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The Enigma machine.

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Introduction

Question 2 Before war broke out in 1939 the Germans had planned a special way of keeping their communications secret. The army, navy and air force were told to encode their messages using cipher machines called Enigma. Enigma could put a message into code in over 159 million, million, million different ways. The Enigma machine looks like a typewriter in a wooden box. An electric current went from the keyboard through a set of rotors and a plugboard to light up the 'code' alphabet. At least once a day the Germans changed the order of the rotors, their starting positions and the plugboard connections. To decipher a message sent using Enigma, you had to work out exactly how all of these had been set. This is the way a message was sent: * The rotors and plugs on the Enigma machine were changed to that day's setting given in a codebook. ...read more.

Middle

Throughout the war German operators made many mistakes when sending messages, they assumed that the Enigma was unbreakable and became overconfident and lazy, occasionally the German operators would not reset the machines, sometimes messages would be under 26 letters long therefore the middle rotor was never used which meant that there were less combinations and less combinations meant that the settings were much easier to crack. The German mistakes helped the British by giving them clues which made breaking the codes easier. Although many people worked at Bletchley Park, without the role of certain individuals the Enigma codes would have never been broken during the course of the war. Such individuals as Turing, Herival and Rejewski made an enormous difference at Bletchley Park. Alan Turing was the inventor of the bombes which were early computers that speeded up the process of decoding enigma messages. ...read more.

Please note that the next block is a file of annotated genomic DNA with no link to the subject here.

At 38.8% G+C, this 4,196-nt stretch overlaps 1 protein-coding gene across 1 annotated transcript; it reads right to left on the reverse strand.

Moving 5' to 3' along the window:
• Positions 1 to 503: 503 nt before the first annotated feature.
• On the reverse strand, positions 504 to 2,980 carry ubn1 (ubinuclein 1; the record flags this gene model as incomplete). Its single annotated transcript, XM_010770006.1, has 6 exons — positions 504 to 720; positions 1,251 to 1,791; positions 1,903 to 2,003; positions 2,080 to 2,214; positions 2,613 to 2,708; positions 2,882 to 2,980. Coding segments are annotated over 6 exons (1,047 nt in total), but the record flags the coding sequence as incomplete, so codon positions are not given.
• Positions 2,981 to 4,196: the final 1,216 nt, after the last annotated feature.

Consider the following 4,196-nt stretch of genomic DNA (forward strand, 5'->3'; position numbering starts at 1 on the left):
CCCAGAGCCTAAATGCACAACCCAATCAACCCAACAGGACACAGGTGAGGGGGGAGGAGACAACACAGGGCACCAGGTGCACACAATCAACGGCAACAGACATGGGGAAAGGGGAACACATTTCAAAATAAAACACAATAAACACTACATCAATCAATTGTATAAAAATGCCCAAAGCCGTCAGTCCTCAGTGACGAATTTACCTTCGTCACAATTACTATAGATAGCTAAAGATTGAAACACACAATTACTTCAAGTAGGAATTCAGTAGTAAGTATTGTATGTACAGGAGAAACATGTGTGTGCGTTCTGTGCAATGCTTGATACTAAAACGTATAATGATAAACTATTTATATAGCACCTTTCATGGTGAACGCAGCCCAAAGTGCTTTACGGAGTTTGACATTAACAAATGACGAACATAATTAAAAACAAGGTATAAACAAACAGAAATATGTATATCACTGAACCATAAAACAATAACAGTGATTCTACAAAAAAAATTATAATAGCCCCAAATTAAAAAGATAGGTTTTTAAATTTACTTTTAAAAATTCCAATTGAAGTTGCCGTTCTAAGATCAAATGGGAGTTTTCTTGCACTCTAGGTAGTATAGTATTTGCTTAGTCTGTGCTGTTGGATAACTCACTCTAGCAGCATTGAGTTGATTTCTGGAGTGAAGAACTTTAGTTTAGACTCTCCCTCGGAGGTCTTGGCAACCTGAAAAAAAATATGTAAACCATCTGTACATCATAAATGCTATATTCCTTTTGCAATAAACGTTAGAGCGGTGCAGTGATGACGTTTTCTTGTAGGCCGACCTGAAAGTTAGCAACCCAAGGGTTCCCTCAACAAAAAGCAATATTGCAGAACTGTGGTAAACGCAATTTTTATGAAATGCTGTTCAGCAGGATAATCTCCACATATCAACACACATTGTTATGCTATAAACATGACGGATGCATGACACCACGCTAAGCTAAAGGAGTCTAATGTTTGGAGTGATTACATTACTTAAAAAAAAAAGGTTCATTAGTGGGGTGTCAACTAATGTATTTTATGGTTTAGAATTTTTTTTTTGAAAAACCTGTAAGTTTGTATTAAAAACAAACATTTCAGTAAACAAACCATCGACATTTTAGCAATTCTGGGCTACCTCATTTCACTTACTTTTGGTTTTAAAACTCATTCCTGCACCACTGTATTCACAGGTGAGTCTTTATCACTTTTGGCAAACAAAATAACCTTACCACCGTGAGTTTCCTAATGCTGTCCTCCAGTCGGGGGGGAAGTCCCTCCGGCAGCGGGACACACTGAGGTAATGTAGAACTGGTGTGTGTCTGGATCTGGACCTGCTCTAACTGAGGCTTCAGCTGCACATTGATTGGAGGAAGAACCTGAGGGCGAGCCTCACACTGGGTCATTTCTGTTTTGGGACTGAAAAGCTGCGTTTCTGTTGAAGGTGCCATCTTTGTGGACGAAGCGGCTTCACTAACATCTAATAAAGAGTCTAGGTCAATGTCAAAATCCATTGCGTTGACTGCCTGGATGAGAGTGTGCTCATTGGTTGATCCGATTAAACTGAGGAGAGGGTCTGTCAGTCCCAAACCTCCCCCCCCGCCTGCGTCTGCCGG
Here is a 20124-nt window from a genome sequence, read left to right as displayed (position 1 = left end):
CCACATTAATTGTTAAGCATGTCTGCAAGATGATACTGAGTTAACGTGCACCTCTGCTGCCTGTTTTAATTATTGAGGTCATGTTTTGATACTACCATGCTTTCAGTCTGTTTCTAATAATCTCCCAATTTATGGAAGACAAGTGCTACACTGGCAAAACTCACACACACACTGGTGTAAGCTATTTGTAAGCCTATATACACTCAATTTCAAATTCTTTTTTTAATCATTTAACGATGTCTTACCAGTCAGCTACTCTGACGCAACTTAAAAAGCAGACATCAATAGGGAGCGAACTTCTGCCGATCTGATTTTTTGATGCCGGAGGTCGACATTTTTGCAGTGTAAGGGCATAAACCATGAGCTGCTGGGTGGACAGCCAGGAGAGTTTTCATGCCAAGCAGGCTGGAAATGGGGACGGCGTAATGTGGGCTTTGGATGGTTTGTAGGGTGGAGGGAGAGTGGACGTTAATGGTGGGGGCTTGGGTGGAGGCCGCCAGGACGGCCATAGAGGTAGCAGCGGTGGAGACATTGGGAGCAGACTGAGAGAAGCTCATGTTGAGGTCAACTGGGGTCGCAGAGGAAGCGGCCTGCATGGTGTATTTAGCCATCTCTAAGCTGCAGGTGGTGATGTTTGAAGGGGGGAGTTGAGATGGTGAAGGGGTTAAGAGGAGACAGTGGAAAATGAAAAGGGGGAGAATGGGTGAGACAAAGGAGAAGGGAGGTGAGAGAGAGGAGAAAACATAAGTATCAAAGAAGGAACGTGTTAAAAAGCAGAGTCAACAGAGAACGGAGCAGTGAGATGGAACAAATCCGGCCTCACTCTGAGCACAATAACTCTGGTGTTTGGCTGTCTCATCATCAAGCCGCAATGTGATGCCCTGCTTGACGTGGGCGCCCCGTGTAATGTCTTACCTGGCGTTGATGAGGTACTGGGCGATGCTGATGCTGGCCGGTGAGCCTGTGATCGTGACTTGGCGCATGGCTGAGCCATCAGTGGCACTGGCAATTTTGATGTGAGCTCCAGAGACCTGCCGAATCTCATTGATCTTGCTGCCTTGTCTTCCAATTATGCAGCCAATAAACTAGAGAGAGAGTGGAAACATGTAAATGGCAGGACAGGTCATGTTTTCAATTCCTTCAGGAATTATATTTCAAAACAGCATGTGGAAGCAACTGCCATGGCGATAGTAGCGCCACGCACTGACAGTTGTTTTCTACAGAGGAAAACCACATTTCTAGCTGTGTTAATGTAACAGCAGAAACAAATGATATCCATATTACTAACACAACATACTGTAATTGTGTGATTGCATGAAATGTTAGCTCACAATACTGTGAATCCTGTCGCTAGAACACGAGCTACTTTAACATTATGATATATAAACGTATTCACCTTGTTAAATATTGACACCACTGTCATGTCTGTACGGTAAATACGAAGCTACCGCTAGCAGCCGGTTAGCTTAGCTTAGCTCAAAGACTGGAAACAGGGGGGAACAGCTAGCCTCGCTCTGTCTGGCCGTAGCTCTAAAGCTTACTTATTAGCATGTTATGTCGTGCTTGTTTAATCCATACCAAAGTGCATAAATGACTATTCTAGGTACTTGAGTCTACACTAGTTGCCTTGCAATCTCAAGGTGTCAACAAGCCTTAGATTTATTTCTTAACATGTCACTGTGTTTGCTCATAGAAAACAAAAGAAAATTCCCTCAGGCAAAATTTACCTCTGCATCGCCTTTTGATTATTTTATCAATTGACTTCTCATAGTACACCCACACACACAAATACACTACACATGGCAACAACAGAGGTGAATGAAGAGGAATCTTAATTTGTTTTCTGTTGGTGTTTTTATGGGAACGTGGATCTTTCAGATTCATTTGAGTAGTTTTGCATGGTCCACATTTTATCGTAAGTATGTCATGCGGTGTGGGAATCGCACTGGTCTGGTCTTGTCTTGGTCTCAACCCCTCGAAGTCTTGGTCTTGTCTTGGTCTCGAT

Conclusion

It read 5,000 letters a second. All possible combinations of the coded message were checked with the cipher key generated by Colossus. A teleprinter typed out the results of Colossus's search, revealing the settings which had been used by the Germans to send their messages. Without the role of certain individuals such as Turing and Herival or certain machines such as the bombes and colossus, the task of cracking the enigma would have taken many more years and years were what the British didn't have considering that the British were weeks from surrendering. Luck also played an important role in breaking the Enigma, without luck you wouldn't get German mistakes, without the German mistakes there wouldn't be the role of individuals, without the role of individuals, there wouldn't be machines or technology such as the bombes or colossus. The most important reason for why the Enigma codes were broken would be luck because luck was the trigger that started the chain reaction and therefore eventually broke the Enigma codes. ...read more.

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